The educator in me can’t resist following up on the last post, about buying Merlot, by telling you more about the grape, itself.
He also forgot that even though Cabernet gets all the attention these days, Merlot is the most widely planted grape of Bordeaux. It’s kind of like an insurance policy for the growers. If late-ripening Cabernet Sauvignon gets rained out, Merlot ripens earlier and may save the vintage.
Merlot’s roots: France, probably Bordeaux – there’s not a lot of information as to its origins, but records show that it has been cultivated in Bordeaux since at least the late 1700s. While Cabernet-based blends dominate the left bank of the great Gironde river, look to the right bank for Merlot. The most famous right-bank regions are Pomerol and St. Émilion.
One of the most common questions I hear at seminars and classes is “What’s the difference between Cabernet and Merlot?” It’s a good question because even winemakers often mix up the two in blind tastings. Perhaps that’s the reason they blend so well – they’re similar.
The most important difference is that Merlot is thin skinned, compared to Cabernet, and slightly plumper, so it’s often lighter in color and body. And, it’s less tannic, which translates to early drinking enjoyment, right? Merlot often shows red fruit intermingled with black. And, it’s a bit more herbaceous and leaves a fleshy impression where Cabernet comes off as more structured and austere. I love Jancis Robinson’s characterization of Merlot as “Cabernet without the pain.”
Climate matters. Cool-climate Merlot (Bordeaux for instance) will likely show more earthy, mineral and herbaceous character. Warm climate Merlot (most of California) puts the fruit front and center with the herbs and earth taking a back seat.
Blending Merlot: Just as Cabernet is often blended, it’s quite common to see other Bordeaux varieties blended in with the Merlot, depending upon the wine maker’s stylistic goals. And, you’ll see other Merlot blends, too, such as the popular Merlot/Shiraz blends of Australia.
As a blending partner, wine makers look to Merlot when they want greater softness and elegance – they might think of Cabernet as the bones and Merlot, the flesh, in the final blend. Merlot can bring the fruit forward, add an attractive herbaceous note and soften the tannins of an overly structured red.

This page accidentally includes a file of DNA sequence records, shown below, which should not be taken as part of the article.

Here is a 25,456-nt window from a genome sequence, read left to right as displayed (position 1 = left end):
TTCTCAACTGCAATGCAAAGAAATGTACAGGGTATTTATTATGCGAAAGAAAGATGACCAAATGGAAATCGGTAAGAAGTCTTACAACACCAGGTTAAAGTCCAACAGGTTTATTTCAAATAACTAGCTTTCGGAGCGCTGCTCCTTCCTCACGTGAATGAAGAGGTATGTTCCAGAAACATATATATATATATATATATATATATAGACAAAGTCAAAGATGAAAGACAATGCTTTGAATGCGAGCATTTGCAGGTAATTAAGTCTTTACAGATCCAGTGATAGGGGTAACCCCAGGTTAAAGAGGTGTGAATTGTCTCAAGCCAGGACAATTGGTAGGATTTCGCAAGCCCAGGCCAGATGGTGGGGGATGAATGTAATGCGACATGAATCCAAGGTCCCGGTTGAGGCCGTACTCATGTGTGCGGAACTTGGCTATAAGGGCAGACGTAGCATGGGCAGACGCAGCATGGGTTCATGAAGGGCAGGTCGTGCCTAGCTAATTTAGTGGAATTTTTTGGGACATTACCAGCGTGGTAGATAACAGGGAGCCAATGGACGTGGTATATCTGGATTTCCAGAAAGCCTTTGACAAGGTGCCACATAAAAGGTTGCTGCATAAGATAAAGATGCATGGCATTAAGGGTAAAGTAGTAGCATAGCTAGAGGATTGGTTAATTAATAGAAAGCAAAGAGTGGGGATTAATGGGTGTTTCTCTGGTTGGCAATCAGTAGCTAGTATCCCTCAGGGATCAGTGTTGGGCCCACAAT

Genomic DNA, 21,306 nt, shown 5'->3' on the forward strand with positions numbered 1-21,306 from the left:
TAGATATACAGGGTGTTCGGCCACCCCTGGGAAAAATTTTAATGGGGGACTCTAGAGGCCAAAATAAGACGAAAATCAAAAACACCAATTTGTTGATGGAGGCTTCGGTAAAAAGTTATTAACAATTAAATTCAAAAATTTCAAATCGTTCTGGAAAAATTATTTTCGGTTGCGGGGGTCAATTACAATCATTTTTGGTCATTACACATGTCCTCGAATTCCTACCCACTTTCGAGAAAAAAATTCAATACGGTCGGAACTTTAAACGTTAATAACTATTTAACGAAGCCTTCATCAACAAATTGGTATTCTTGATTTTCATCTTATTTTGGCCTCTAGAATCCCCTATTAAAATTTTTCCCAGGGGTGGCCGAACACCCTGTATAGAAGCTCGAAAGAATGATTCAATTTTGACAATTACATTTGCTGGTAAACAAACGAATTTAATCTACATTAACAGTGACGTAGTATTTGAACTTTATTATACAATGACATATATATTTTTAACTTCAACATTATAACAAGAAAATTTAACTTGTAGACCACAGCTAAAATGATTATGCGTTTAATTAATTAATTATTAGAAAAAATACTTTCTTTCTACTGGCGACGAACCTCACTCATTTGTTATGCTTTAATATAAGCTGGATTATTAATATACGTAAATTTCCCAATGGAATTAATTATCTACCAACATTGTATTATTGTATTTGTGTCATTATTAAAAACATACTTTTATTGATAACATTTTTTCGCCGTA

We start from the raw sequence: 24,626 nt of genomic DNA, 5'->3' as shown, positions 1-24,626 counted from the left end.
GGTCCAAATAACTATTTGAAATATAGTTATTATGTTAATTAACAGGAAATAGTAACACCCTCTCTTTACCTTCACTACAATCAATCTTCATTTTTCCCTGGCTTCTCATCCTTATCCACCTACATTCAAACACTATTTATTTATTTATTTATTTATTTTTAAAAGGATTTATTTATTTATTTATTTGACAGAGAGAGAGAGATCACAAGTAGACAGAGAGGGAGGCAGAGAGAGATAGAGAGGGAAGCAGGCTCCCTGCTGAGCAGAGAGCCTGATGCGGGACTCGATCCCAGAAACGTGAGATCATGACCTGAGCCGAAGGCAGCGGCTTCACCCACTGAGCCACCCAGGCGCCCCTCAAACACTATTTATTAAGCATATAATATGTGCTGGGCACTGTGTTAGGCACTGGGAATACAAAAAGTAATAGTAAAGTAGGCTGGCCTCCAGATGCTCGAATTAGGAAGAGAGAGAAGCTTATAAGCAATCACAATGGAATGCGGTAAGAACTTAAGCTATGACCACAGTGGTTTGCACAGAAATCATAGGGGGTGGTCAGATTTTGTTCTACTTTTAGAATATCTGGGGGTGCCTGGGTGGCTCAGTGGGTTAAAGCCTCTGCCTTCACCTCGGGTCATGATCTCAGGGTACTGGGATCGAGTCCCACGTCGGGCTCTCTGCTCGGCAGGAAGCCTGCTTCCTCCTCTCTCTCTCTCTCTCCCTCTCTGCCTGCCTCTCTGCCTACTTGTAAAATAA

Merlot is a jet-setter! From its homeland in Bordeaux, this variety has traveled and succeeded in countless wine-growing regions all over the world. Now, that’s what I call adaptable!
Because it’s available at every price point there’s tremendous variation which really doesn’t help sales. It’s somewhat unpredictable. When corners have been cut in production, it can be insipid or offensively vege so it’s smart to taste it before purchasing an unfamiliar brand or a brand with no real track record.
Merlot and food It’s also a tad bit more versatile than Cabernet Sauvignon at the table, thanks to the softer tannins. Merlots that are true to type – not too heavy or tannic – are nearly as versatile as soft, elegant Pinot Noir. And, like Pinot, Merlot takes well to earthy flavors so if you’re a mushroom lover it’s smart to keep some Merlot on hand. Cool-climate Merlot usually has the acid to stand up to tomato sauce, so just think – mushroom pizza and a glass of Merlot can be a match made in heaven!
The herbal component from the cooler climates makes a great match for marinades with rosemary, tarragon, oregano and mint. Most any kind of bird is a good candidate, especially game birds. Traditional lamb with garlic and rosemary is a classic partner for Merlot.
Grilled fish, especially salmon and steaky fish work very well, especially if they’re herbed up.
For the big, Cabernet-like styles think Cabernet foods: grilled steak, slow-cooked beef dishes, very flavorful sauces and marinades. If the Merlot is tannic, remember cream and butter sauces will smooth the wine out. If it’s a new-world style with lots of oak, grilled and smoked dishes or including nuts or smoked paprika in the dish plays off the oak nicely.
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